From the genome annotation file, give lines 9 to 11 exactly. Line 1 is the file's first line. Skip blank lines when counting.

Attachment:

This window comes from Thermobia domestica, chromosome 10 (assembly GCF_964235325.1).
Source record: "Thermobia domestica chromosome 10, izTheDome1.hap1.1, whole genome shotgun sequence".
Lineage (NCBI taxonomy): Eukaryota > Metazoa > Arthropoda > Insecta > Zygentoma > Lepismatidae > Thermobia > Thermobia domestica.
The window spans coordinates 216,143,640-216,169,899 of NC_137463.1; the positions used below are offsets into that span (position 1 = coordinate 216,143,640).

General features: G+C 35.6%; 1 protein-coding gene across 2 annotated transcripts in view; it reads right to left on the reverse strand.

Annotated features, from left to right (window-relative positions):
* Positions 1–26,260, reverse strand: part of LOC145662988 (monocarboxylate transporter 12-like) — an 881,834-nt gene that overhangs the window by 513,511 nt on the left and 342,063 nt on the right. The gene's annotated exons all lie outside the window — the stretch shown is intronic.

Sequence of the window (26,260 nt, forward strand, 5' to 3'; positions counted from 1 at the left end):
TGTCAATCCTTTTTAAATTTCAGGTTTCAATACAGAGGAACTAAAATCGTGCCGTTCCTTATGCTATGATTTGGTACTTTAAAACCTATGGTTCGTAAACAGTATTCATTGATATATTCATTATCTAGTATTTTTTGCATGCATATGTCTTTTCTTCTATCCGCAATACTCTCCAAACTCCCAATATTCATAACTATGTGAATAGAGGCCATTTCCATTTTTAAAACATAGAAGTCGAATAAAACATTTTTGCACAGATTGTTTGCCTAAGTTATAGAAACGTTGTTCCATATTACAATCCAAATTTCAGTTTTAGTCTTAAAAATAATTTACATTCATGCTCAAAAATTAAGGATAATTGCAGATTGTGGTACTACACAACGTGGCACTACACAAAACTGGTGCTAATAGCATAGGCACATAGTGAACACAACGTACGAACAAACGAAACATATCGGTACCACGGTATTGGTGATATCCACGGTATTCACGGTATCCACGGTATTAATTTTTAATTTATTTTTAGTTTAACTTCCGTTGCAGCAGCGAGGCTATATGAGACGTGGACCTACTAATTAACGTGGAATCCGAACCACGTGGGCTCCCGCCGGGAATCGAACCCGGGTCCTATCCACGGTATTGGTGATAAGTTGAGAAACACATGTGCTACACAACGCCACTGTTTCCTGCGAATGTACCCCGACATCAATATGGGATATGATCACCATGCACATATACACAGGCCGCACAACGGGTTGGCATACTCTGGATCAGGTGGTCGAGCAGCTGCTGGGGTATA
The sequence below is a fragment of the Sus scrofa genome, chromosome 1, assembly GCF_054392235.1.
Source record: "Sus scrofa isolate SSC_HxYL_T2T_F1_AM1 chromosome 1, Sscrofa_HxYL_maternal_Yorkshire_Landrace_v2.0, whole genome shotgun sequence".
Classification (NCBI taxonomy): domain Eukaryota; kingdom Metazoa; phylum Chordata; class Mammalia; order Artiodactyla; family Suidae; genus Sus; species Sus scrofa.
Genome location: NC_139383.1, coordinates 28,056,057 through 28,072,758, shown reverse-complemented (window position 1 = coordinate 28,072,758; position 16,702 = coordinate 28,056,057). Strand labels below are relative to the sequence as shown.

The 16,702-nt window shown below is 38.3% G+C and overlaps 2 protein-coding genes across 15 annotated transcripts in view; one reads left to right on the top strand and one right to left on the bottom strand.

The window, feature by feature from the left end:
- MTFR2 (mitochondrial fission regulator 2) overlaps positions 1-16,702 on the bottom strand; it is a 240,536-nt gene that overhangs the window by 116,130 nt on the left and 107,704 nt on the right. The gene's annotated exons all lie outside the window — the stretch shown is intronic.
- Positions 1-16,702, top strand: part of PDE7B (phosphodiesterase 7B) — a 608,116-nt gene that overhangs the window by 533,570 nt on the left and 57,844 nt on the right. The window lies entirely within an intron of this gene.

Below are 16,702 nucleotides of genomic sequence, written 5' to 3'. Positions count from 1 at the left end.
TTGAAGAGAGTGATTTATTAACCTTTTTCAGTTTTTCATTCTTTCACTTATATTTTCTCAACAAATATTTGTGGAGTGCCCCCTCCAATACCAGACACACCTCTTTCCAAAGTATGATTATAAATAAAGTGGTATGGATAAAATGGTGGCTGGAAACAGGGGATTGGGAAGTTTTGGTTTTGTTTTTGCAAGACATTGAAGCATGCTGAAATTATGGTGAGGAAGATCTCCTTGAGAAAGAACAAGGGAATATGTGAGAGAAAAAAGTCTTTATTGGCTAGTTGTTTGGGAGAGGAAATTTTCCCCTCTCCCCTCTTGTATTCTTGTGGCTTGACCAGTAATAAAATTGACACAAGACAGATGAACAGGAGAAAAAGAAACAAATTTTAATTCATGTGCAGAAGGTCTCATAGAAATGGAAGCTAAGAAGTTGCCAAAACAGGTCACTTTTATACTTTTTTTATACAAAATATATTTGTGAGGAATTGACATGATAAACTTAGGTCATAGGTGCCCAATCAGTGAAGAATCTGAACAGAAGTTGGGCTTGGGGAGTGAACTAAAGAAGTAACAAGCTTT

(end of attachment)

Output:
TGTCAATCCTTTTTAAATTTCAGGTTTCAATACAGAGGAACTAAAATCGTGCCGTTCCTTATGCTATGATTTGGTACTTTAAAACCTATGGTTCGTAAACAGTATTCATTGATATATTCATTATCTAGTATTTTTTGCATGCATATGTCTTTTCTTCTATCCGCAATACTCTCCAAACTCCCAATATTCATAACTATGTGAATAGAGGCCATTTCCATTTTTAAAACATAGAAGTCGAATAAAACATTTTTGCACAGATTGTTTGCCTAAGTTATAGAAACGTTGTTCCATATTACAATCCAAATTTCAGTTTTAGTCTTAAAAATAATTTACATTCATGCTCAAAAATTAAGGATAATTGCAGATTGTGGTACTACACAACGTGGCACTACACAAAACTGGTGCTAATAGCATAGGCACATAGTGAACACAACGTACGAACAAACGAAACATATCGGTACCACGGTATTGGTGATATCCACGGTATTCACGGTATCCACGGTATTAATTTTTAATTTATTTTTAGTTTAACTTCCGTTGCAGCAGCGAGGCTATATGAGACGTGGACCTACTAATTAACGTGGAATCCGAACCACGTGGGCTCCCGCCGGGAATCGAACCCGGGTCCTATCCACGGTATTGGTGATAAGTTGAGAAACACATGTGCTACACAACGCCACTGTTTCCTGCGAATGTACCCCGACATCAATATGGGATATGATCACCATGCACATATACACAGGCCGCACAACGGGTTGGCATACTCTGGATCAGGTGGTCGAGCAGCTGCTGGGGTATA
The sequence below is a fragment of the Sus scrofa genome, chromosome 1, assembly GCF_054392235.1.
Source record: "Sus scrofa isolate SSC_HxYL_T2T_F1_AM1 chromosome 1, Sscrofa_HxYL_maternal_Yorkshire_Landrace_v2.0, whole genome shotgun sequence".